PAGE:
Why we'll be talking about it forever: Noah tried to HOOK UP WITH HIS DAUGHTER IN A HOT TUB AT A DEBAUCHEROUS 1% PARTY IN THE HAMPTONS DURING A HURRICANE WHILE HIS (OTHER) DAUGHTER (WHO'S NOT REALLY HIS DAUGHTER) WAS BEING BORN. -- AS
The Leftovers, "The Most Powerful Man in the World (and His Identical Twin Brother)"
Airdate: May 28, 2017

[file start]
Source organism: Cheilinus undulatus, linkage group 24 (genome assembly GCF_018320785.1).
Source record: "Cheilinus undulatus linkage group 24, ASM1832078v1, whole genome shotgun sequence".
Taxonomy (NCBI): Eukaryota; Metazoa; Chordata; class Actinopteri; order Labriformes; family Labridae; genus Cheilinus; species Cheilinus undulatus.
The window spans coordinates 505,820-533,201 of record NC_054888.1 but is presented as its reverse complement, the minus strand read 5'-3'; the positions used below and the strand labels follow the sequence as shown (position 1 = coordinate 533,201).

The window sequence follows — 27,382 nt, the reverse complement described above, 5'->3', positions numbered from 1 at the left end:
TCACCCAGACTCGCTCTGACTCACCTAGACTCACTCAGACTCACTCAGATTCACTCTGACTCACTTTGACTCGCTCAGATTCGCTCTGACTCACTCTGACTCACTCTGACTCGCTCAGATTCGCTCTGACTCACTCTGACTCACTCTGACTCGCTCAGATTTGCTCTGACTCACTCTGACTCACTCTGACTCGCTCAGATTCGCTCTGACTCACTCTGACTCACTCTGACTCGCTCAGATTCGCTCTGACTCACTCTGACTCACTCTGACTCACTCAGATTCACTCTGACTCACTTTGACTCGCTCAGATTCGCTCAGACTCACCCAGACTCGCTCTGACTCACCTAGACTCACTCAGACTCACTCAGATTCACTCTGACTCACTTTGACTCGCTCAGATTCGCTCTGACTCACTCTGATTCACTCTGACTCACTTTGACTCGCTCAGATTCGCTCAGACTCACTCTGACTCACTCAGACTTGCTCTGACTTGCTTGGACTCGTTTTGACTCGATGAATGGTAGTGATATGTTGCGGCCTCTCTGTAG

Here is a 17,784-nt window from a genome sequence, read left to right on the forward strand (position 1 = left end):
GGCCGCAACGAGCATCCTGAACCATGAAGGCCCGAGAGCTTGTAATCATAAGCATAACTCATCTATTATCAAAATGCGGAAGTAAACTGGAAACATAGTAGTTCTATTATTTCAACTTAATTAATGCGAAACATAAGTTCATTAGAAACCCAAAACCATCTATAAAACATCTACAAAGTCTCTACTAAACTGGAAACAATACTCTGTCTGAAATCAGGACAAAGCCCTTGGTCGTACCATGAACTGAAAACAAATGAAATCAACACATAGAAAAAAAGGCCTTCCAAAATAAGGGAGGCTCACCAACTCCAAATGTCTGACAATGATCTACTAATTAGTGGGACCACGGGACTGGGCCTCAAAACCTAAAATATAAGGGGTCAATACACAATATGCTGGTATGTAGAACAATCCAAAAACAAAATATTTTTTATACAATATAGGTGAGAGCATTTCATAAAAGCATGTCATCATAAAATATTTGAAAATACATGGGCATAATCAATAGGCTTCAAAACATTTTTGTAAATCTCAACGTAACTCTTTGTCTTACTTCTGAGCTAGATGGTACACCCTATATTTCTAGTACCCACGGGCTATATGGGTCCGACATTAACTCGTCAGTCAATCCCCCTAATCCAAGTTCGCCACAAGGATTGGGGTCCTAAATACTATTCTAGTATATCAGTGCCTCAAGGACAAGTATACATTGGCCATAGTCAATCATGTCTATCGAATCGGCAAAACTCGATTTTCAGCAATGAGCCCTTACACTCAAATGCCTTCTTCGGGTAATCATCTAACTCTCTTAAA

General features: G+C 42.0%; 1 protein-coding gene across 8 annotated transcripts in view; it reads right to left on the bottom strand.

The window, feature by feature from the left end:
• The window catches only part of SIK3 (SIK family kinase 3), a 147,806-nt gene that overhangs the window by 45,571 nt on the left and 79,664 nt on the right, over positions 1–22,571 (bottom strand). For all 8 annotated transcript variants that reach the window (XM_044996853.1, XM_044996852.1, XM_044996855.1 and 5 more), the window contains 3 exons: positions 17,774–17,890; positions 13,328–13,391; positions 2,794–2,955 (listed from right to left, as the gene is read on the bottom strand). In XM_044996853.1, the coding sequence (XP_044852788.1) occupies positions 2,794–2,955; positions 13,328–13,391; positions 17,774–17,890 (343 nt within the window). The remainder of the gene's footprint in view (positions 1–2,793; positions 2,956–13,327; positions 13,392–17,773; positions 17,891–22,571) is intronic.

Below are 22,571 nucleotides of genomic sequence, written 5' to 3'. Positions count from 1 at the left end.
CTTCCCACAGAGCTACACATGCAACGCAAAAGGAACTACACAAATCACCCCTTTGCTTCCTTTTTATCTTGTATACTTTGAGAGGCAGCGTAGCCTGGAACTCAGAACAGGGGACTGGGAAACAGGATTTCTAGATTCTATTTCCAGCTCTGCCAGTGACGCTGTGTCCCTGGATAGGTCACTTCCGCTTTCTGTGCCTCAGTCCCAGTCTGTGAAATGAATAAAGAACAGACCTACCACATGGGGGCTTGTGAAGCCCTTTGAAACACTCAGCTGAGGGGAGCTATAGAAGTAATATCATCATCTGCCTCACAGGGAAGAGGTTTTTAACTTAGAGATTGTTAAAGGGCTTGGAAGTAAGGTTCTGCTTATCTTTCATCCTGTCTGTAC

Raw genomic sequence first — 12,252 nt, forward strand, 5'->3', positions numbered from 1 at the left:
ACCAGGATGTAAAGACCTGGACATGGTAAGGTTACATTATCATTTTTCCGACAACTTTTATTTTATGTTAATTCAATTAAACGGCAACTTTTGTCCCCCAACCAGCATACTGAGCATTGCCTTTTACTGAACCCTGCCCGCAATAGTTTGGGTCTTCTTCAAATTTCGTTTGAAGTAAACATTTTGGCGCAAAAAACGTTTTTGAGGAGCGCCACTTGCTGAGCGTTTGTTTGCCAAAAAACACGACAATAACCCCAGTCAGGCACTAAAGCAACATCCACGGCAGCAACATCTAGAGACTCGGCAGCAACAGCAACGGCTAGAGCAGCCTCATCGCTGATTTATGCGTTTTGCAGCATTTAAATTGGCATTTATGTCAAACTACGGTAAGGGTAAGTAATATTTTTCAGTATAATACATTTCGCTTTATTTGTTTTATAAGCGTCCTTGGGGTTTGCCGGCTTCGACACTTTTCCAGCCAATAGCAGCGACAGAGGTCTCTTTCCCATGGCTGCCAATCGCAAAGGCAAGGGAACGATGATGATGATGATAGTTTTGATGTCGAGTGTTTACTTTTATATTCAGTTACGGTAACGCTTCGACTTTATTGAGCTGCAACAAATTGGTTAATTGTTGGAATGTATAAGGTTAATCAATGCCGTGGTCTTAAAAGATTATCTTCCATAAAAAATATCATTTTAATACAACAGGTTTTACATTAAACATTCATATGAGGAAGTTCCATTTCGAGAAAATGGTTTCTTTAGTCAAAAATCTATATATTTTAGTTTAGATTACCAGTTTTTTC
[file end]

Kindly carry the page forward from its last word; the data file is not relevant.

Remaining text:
What happens: To stop what his father (Scott Glenn) believes will be a second Great Flood, Kevin Garvey (Justin Theroux) agrees to drown himself in order to transport his soul to some kind of alternate realm (Heaven? Hell? Who knows?) to get the words to a specific song from an Aboriginal man his father used to know named Christopher Sunday. When he gets there, Kevin realizes that he's become two people: Kevin, the suit-wearing international assassin, and Kevin, the President of the United States who seems to have brought the gospel of the white-clad Guilty Remnant cult to the rest of the world. Switching between bodies with the aid of any reflective surface (a super cool plot device in itself), Kevin portrays both the assassin and the President, as his two selves are bunted around in a kind of devilish improv game where only Kevin has no idea what's going on. Unfortunately, Christopher Sunday tells him there is no such song, and his Secretary of Defense, who happens to be Kevin's long-dead arch enemy Patti Levin (Ann Dowd), informs him that the key to the launch codes has been surgically implanted in the heart of his alternate "identical twin" self, and he'll have to kill the other Kevin to get it. After a lengthy, emotional scene in which President Kevin, overcome with guilt from a relationship he cruelly ended, reads aloud the final page of a book he never wrote, he cuts assassin Kevin open and jams his hands into his ribcage. As the assassin dies, he chokes out his final words: "We fucked up with Nora." President Kevin and Patty, hand in hand, watch as the nukes fly across the sky and turn the world into ash.